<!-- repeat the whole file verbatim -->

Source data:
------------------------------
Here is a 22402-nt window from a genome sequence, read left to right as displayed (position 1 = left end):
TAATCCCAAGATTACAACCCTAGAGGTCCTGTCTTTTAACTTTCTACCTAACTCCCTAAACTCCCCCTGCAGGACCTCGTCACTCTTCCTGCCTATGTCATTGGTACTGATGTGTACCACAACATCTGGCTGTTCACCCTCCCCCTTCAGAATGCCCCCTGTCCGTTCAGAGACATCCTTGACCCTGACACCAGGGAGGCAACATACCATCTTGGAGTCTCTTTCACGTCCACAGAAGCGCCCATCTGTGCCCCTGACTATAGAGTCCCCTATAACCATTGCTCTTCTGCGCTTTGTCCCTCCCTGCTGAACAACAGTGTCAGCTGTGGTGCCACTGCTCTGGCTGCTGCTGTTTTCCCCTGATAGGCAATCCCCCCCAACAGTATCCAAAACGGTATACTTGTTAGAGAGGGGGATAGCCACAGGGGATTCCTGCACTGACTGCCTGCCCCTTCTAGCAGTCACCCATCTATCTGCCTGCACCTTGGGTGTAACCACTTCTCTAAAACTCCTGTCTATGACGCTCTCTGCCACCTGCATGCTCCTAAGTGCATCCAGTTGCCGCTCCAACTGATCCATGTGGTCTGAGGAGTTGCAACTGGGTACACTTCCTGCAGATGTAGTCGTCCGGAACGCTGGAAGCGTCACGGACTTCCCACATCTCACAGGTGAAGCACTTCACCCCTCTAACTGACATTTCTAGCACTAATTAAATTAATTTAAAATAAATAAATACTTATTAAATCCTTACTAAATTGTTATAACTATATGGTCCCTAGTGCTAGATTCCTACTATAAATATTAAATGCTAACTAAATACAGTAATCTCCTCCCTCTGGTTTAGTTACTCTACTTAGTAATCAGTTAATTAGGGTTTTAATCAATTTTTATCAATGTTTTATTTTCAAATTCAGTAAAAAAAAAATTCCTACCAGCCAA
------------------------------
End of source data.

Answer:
Here is a 22402-nt window from a genome sequence, read left to right as displayed (position 1 = left end):
TAATCCCAAGATTACAACCCTAGAGGTCCTGTCTTTTAACTTTCTACCTAACTCCCTAAACTCCCCCTGCAGGACCTCGTCACTCTTCCTGCCTATGTCATTGGTACTGATGTGTACCACAACATCTGGCTGTTCACCCTCCCCCTTCAGAATGCCCCCTGTCCGTTCAGAGACATCCTTGACCCTGACACCAGGGAGGCAACATACCATCTTGGAGTCTCTTTCACGTCCACAGAAGCGCCCATCTGTGCCCCTGACTATAGAGTCCCCTATAACCATTGCTCTTCTGCGCTTTGTCCCTCCCTGCTGAACAACAGTGTCAGCTGTGGTGCCACTGCTCTGGCTGCTGCTGTTTTCCCCTGATAGGCAATCCCCCCCAACAGTATCCAAAACGGTATACTTGTTAGAGAGGGGGATAGCCACAGGGGATTCCTGCACTGACTGCCTGCCCCTTCTAGCAGTCACCCATCTATCTGCCTGCACCTTGGGTGTAACCACTTCTCTAAAACTCCTGTCTATGACGCTCTCTGCCACCTGCATGCTCCTAAGTGCATCCAGTTGCCGCTCCAACTGATCCATGTGGTCTGAGGAGTTGCAACTGGGTACACTTCCTGCAGATGTAGTCGTCCGGAACGCTGGAAGCGTCACGGACTTCCCACATCTCACAGGTGAAGCACTTCACCCCTCTAACTGACATTTCTAGCACTAATTAAATTAATTTAAAATAAATAAATACTTATTAAATCCTTACTAAATTGTTATAACTATATGGTCCCTAGTGCTAGATTCCTACTATAAATATTAAATGCTAACTAAATACAGTAATCTCCTCCCTCTGGTTTAGTTACTCTACTTAGTAATCAGTTAATTAGGGTTTTAATCAATTTTTATCAATGTTTTATTTTCAAATTCAGTAAAAAAAAAATTCCTACCAGCCAA